De Ronde Preview: The biggest race on the calendar – If you ask a bike fan in Flanders. But ‘De Ronde’ is a phenomenal race, every year is an epic battle, not just between the riders, but the elements and the route. Ed Hood builds the excitement for Sunday with our Flanders PEZ Race Preview.
Tough men on a tough course
Is winning the Ronde Van Vlaanderen really that big a deal to Belgian riders?
This will be edition 105 of this Monument; of those, Belgian riders have won 69 times, Italy and The Netherlands are a joint, distant third on 11 wins – the most recent being respectively Alberto Bettiol in 2019 and Mathieu Van Der Poel just last year. And as for the Belgians; ask them for a straight choice between winning the Worlds or de Ronde and nine out of 10 will go for the latter – you’re Legend.
2020 Ronde by Sporza
Does it really ‘tour Flanders?’
Not really; whilst we don’t yet have definitive route – due to the organisers desire to keep roadside fans away – it’s safe to assume that it’ll be very similar to last year with the start up in Antwerp before a dash down to the hog’s back ridge of the Flemish Ardennes which lurks above the finish town of Oudenaarde – home to the Tour of Flanders Museum – and around where the race is centred. The race approaches the ridge from multiple directions taking in some 17 ‘hellingen’ including the long, cobbled and often decisive Oude Kwaremont three times; once early and twice late. There will also be the obligatory ‘kasseien,’ cobble stretches within a race distance of some 260 plus kilometres. There are two reasons for the ‘compressed’ parcours – firstly it ended the crazy driving perpetrated by those seeking to see the race as many times as possible at as many different places as possible. And, as AC/DC might say; ‘Listen to the Money Talk,’ – the finish circuit which takes in the Oude Kwaremont twice enables a huge hospitality village to be constructed there, pulling in crucial corporate revenue – but not this year.
Give us some history?
This will be edition 105, the first race being held in 1913; since then, six riders have won the race on three occasions, four of them Belgians. Home Boy, Achiel Buysse won in 1940, ‘41 and ‘43 – even PEZ soothsayer and mentor, Vik doesn’t remember that one. Nor does he remember Italian, ‘Lion of Flanders’, Fiorenzo Magni’s wins in 1949, ‘50 and ‘51. However, both he and I do remember Belgian hard man, Eric Leman’s wins in 1970, ‘72 and ’73 though.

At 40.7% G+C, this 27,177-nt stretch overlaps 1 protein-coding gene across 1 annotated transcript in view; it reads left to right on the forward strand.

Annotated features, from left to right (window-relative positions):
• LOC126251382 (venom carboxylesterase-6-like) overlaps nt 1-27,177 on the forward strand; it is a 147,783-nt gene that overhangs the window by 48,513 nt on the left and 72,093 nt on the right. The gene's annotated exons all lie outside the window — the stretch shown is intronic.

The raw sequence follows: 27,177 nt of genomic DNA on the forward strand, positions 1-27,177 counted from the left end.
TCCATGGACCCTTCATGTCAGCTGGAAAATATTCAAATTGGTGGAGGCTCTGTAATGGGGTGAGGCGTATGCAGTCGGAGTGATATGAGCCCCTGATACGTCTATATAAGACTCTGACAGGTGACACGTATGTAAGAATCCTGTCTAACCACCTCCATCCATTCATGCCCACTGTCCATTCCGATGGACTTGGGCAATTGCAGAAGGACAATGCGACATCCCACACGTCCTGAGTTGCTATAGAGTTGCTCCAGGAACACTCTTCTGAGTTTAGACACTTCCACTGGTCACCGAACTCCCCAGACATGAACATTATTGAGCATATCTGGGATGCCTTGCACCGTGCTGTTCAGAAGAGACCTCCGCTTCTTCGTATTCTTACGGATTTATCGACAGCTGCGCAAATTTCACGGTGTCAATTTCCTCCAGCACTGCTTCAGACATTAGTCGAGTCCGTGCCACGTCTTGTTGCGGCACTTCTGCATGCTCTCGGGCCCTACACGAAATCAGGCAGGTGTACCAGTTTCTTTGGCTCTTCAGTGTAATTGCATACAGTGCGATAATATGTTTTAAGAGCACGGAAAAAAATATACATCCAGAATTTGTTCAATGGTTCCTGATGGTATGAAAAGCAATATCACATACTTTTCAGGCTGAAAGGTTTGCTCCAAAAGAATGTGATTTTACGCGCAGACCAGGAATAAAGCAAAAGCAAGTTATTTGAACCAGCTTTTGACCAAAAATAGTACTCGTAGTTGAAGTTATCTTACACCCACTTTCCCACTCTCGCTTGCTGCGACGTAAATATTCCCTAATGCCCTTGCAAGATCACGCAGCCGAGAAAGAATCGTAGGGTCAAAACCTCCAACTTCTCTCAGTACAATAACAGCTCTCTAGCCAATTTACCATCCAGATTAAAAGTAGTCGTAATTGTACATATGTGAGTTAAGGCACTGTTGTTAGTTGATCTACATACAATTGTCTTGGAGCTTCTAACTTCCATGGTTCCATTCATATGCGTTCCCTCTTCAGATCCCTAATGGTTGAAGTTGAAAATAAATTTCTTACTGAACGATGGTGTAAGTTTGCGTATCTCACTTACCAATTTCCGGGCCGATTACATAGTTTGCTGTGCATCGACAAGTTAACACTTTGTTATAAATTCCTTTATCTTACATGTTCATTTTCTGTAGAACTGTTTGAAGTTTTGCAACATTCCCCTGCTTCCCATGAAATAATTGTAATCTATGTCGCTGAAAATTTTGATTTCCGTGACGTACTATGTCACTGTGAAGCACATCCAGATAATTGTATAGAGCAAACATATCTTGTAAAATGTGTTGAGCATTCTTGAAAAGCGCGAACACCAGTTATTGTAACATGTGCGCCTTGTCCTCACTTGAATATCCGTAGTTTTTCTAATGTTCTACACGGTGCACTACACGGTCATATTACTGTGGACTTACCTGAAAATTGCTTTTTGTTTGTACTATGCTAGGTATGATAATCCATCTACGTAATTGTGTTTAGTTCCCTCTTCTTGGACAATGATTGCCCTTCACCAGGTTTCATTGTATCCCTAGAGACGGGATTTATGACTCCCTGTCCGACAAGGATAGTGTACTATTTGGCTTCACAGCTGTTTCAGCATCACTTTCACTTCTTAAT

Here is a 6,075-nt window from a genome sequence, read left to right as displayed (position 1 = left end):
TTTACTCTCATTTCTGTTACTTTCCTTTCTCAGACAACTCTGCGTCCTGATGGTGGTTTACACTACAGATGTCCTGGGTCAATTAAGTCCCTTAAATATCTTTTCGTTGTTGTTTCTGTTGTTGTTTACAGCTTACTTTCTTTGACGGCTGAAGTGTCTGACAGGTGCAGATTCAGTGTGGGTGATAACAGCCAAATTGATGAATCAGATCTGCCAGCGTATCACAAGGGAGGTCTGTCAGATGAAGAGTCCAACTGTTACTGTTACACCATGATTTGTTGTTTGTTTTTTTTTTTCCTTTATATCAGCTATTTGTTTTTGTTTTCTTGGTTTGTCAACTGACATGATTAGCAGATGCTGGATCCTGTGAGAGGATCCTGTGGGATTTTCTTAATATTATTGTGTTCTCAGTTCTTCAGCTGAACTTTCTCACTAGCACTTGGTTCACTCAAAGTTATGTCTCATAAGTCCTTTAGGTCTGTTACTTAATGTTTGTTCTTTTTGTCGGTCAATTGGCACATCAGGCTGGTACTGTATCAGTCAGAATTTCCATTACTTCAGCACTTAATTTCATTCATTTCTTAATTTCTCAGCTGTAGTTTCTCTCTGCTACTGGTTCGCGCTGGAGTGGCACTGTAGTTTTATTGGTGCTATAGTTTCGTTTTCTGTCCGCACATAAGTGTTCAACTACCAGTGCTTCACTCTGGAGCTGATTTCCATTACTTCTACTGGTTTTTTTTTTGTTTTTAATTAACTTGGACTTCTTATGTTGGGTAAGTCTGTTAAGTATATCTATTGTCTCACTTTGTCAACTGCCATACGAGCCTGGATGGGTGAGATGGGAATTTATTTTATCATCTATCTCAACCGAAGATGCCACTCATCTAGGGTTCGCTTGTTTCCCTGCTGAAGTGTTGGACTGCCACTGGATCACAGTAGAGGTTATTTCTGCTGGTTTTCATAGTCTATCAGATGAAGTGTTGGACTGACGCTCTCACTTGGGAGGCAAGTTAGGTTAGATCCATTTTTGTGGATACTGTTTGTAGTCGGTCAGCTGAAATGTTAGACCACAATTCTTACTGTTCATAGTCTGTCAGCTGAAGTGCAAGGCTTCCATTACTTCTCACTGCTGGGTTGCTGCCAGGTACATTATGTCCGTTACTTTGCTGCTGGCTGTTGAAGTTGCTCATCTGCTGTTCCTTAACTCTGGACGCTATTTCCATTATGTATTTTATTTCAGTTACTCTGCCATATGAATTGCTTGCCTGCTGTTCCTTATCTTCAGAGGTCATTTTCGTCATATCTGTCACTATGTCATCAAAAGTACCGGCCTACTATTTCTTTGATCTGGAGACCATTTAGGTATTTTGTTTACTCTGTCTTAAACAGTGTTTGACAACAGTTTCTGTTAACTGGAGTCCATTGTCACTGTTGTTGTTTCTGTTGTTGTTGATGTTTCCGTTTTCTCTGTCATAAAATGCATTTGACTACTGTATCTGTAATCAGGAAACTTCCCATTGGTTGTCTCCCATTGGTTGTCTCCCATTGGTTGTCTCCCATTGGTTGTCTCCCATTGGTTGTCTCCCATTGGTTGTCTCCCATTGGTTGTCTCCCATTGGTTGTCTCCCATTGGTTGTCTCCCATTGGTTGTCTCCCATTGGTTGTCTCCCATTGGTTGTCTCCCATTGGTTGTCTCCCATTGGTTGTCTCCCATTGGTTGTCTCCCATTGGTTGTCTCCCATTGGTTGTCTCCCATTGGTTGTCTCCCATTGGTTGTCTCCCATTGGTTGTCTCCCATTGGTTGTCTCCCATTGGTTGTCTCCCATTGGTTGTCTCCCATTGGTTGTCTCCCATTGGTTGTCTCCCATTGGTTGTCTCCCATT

Boonen and Cancellara
And Tom Boonen’s three wins in 2005, ‘06 and ‘12 seem like yesterday; the Tornado also has a second place to his name. Switzerland’s Fabian Cancellara’s wins came in 2010, ‘13 and ‘14 with second and third places to boot. But the lion with the biggest teeth is Johan Museeuw, as well as wins in 1993, ’95 and ’98 he was second on three occasions and third twice to give him eight podiums – my head is bowed in respect as I type this.
Johan Museeuw – Top Flanders ‘Record Man’
What about riders who are still active, who’s got the best record?
The man with the best Ronde CV is Norway’s Alex Kristoff [UAE Team Emirates] who has finished in the top 10 some seven times off nine starts including a win in 2015. He was third last year but unless the weather is savage it’s unlikely he’ll repeat his podium place.
Kristoff – Possible?
Greg Van Avermaet [AG2R Citroën] has finished top 10 some eight times off 13 starts but Old Father Time has a tight grip on the Olympic Champion’s bib shorts this year.
Van Avermaet should have won Flanders at least once
Dutchman Niki Terpstra [Team Total Direct Energie] won this race just three years ago and has placed in the top 10 six times off 12 starts but he’s yet to recover his old form following his horror high speed crash whilst training behind a motor bike last year.
Terpstra on his way to win in 2018
But let’s talk about a man who might win, Peter Sagan [BORA-hansgrohe & Slovakia] he won here in 2016 and has five top 10 finishes off nine starts. Perhaps not the force or showman he once was but he needs a big win to add leverage to his contract negotiations with BORA and wasn’t going so shabbily in Catalunya.